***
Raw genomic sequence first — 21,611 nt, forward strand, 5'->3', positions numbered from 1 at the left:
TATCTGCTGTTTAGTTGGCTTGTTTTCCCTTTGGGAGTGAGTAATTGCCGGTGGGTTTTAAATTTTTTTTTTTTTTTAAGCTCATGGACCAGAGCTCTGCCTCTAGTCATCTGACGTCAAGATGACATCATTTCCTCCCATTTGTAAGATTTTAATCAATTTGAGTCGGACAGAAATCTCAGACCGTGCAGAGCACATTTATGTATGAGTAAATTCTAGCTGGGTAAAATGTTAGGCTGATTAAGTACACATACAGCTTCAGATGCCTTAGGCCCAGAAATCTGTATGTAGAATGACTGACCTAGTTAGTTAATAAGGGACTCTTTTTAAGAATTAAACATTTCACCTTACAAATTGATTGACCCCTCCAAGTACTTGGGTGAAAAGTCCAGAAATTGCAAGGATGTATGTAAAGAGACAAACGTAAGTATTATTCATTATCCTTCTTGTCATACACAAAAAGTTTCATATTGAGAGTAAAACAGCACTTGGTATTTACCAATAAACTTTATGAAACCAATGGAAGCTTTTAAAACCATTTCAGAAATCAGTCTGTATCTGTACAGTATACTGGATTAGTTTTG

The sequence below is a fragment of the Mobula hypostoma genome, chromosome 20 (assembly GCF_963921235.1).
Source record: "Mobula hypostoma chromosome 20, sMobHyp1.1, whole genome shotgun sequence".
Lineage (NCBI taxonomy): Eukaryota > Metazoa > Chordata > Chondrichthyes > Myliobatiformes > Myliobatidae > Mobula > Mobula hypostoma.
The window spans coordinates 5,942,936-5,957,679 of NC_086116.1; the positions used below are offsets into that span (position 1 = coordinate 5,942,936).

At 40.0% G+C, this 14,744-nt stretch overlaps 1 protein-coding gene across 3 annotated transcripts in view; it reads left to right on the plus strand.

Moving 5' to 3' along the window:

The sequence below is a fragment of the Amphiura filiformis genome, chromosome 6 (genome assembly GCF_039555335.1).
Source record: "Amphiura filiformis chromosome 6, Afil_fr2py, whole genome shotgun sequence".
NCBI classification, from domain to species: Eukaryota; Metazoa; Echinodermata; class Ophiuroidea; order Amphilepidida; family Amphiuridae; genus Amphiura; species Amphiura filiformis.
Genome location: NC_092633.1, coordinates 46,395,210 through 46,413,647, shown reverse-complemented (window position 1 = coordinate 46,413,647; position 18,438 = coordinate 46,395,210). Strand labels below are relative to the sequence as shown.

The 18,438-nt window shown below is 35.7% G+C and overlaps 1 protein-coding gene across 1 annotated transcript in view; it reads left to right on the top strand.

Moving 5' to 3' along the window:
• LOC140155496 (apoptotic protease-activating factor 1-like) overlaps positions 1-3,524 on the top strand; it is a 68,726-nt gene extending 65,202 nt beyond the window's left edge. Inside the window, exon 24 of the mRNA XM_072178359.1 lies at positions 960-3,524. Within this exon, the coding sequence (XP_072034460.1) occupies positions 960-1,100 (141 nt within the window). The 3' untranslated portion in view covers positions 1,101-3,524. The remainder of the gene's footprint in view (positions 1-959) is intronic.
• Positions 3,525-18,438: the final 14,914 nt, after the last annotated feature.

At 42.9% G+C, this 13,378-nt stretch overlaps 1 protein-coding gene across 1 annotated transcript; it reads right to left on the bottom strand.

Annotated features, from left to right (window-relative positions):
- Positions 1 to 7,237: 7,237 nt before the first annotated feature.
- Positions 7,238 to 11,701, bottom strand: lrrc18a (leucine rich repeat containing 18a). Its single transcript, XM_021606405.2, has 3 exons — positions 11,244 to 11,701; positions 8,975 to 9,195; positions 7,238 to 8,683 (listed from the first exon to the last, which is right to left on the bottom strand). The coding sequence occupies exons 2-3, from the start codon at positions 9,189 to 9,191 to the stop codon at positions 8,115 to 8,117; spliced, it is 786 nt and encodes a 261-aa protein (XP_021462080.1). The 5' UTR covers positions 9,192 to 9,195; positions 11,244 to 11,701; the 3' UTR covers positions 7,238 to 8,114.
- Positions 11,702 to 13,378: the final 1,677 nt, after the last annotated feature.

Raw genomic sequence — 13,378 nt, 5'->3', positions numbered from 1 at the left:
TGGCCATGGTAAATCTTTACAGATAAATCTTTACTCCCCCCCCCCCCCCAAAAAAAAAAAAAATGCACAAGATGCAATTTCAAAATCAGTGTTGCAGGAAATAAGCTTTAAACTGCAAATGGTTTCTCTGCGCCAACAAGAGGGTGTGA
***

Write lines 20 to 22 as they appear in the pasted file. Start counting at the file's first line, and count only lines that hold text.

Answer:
- Positions 7,238 to 11,701, bottom strand: lrrc18a (leucine rich repeat containing 18a). Its single transcript, XM_021606405.2, has 3 exons — positions 11,244 to 11,701; positions 8,975 to 9,195; positions 7,238 to 8,683 (listed from the first exon to the last, which is right to left on the bottom strand). The coding sequence occupies exons 2-3, from the start codon at positions 9,189 to 9,191 to the stop codon at positions 8,115 to 8,117; spliced, it is 786 nt and encodes a 261-aa protein (XP_021462080.1). The 5' UTR covers positions 9,192 to 9,195; positions 11,244 to 11,701; the 3' UTR covers positions 7,238 to 8,114.
- Positions 11,702 to 13,378: the final 1,677 nt, after the last annotated feature.

Raw genomic sequence — 13,378 nt, 5'->3', positions numbered from 1 at the left: